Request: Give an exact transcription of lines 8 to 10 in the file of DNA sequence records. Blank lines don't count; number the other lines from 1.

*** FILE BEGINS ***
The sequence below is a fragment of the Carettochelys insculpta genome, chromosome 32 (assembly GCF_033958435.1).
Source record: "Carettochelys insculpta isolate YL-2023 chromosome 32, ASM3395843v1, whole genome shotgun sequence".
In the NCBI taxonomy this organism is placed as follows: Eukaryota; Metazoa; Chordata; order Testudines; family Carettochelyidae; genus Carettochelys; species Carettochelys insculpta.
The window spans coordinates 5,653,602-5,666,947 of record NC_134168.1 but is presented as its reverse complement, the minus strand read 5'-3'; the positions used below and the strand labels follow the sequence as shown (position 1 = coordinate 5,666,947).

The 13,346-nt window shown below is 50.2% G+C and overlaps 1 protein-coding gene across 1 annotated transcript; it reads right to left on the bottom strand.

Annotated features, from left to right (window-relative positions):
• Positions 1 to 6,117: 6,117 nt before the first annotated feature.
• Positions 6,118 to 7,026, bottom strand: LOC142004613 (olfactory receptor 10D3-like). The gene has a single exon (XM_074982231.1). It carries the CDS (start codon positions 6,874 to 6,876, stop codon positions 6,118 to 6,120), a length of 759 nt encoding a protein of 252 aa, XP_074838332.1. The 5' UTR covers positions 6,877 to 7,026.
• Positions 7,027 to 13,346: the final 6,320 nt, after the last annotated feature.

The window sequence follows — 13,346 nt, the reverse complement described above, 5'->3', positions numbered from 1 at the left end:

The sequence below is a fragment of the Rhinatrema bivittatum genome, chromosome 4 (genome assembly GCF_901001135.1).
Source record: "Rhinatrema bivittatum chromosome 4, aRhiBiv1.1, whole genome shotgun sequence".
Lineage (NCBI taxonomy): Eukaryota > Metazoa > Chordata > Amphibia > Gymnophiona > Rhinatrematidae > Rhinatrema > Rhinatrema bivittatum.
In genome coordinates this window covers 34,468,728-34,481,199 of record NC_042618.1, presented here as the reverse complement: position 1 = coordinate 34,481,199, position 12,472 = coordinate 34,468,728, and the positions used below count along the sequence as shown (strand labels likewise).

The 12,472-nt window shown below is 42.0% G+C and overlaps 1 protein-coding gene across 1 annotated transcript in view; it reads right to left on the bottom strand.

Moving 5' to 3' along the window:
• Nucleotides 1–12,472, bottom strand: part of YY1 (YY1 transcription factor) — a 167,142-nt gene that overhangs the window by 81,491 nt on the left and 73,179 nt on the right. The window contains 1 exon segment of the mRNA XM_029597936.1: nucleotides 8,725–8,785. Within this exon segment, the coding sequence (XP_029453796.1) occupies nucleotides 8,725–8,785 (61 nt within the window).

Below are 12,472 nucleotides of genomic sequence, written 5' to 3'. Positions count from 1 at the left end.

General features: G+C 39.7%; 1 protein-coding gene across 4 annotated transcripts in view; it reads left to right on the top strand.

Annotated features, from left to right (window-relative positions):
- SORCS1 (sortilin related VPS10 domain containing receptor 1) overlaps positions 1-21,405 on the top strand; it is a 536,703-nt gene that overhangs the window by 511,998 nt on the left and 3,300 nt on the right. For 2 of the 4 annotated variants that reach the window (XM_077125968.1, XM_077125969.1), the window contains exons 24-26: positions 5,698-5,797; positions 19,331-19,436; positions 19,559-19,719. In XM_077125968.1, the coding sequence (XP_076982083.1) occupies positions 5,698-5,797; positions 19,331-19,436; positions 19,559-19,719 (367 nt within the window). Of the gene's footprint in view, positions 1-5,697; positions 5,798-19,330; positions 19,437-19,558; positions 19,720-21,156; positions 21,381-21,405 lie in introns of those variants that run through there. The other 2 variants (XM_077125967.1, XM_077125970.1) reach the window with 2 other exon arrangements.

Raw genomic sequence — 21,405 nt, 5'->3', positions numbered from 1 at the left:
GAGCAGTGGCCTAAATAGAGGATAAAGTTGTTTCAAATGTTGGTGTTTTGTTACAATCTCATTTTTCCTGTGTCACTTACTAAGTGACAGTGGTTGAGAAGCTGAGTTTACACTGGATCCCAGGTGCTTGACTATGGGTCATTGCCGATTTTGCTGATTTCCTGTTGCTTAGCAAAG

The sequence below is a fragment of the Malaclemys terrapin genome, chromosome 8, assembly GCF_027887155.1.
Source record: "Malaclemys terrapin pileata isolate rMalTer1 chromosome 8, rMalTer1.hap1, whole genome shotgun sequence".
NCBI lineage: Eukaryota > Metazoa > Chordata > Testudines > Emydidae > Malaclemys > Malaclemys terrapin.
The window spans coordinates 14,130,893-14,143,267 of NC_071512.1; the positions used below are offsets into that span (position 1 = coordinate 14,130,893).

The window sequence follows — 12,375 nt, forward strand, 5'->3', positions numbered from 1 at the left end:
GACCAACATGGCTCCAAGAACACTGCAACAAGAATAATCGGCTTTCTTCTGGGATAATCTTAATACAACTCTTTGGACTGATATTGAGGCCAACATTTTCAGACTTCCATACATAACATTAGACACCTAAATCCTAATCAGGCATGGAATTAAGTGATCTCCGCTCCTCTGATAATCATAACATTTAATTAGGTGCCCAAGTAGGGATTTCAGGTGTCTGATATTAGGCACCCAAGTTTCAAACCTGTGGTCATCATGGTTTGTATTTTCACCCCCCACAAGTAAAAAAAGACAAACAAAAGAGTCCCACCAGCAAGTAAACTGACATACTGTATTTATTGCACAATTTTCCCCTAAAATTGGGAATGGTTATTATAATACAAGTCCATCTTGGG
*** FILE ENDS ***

• Positions 6,118 to 7,026, bottom strand: LOC142004613 (olfactory receptor 10D3-like). The gene has a single exon (XM_074982231.1). It carries the CDS (start codon positions 6,874 to 6,876, stop codon positions 6,118 to 6,120), a length of 759 nt encoding a protein of 252 aa, XP_074838332.1. The 5' UTR covers positions 6,877 to 7,026.
• Positions 7,027 to 13,346: the final 6,320 nt, after the last annotated feature.

The window sequence follows — 13,346 nt, the reverse complement described above, 5'->3', positions numbered from 1 at the left end: